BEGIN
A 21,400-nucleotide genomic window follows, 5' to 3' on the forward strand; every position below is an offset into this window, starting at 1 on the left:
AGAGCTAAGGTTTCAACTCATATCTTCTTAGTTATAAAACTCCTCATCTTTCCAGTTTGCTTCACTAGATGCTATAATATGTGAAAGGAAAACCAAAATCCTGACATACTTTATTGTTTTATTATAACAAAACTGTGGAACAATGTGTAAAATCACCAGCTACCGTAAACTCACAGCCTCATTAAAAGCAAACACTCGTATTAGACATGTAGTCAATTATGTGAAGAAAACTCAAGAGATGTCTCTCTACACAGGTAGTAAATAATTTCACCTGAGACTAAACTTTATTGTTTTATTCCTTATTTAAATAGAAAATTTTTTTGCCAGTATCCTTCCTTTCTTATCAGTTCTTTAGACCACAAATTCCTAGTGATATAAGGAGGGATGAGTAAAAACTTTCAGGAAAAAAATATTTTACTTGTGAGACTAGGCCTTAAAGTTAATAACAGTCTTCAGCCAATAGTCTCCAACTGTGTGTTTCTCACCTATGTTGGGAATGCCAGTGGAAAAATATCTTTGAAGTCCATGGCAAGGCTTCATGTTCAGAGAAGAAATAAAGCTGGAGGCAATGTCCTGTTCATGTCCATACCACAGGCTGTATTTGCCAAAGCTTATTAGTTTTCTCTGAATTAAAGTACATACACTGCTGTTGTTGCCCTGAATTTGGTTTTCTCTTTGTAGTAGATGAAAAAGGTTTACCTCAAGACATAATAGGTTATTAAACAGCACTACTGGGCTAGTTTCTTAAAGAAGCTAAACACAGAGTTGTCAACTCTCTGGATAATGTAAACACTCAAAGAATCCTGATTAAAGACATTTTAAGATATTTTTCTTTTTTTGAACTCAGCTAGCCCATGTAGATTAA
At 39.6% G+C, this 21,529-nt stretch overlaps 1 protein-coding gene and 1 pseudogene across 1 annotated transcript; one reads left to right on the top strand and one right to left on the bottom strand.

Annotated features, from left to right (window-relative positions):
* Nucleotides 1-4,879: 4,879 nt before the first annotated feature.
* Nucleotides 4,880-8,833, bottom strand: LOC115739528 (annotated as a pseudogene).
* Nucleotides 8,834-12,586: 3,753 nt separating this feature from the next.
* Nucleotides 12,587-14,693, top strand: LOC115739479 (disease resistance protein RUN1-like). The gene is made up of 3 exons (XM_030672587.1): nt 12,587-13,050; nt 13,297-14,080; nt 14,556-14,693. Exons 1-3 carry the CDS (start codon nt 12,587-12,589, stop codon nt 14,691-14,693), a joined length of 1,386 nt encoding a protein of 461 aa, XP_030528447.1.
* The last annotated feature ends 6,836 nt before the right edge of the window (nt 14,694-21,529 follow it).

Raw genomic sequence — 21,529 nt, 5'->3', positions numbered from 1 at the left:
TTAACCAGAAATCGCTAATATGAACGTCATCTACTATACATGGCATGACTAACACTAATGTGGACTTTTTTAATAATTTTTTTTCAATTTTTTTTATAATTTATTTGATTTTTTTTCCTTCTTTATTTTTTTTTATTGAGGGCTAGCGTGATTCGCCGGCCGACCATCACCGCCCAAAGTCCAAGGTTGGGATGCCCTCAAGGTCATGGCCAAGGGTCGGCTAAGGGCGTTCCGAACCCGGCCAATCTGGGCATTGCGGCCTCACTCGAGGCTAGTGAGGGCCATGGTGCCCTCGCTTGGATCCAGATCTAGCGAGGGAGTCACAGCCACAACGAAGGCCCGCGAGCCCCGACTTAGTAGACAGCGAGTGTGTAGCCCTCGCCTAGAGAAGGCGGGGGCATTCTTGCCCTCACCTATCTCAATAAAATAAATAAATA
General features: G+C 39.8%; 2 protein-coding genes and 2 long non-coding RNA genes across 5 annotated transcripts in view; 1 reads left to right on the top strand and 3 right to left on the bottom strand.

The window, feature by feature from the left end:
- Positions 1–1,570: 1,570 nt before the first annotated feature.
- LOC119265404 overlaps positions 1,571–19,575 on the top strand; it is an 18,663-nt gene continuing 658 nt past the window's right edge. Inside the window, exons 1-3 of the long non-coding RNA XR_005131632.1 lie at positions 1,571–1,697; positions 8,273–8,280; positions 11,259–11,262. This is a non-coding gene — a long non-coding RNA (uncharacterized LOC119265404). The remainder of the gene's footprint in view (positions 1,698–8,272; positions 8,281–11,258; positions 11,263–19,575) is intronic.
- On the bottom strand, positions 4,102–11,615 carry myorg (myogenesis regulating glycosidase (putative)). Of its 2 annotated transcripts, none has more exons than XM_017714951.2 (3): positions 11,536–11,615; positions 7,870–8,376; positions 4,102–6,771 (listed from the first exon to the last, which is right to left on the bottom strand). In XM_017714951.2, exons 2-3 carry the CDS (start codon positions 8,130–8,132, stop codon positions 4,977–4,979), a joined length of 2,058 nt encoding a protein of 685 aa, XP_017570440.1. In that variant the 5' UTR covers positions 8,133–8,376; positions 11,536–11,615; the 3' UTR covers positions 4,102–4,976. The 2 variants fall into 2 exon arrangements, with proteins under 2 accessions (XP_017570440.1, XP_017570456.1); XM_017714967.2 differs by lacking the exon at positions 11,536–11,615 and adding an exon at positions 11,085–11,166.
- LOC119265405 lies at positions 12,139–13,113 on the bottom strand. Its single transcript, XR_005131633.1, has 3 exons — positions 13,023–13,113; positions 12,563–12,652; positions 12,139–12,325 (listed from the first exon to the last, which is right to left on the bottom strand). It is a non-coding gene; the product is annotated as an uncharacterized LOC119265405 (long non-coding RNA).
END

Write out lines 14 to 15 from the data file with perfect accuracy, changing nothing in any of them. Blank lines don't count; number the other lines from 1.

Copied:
- Positions 1–1,570: 1,570 nt before the first annotated feature.
- LOC119265404 overlaps positions 1,571–19,575 on the top strand; it is an 18,663-nt gene continuing 658 nt past the window's right edge. Inside the window, exons 1-3 of the long non-coding RNA XR_005131632.1 lie at positions 1,571–1,697; positions 8,273–8,280; positions 11,259–11,262. This is a non-coding gene — a long non-coding RNA (uncharacterized LOC119265404). The remainder of the gene's footprint in view (positions 1,698–8,272; positions 8,281–11,258; positions 11,263–19,575) is intronic.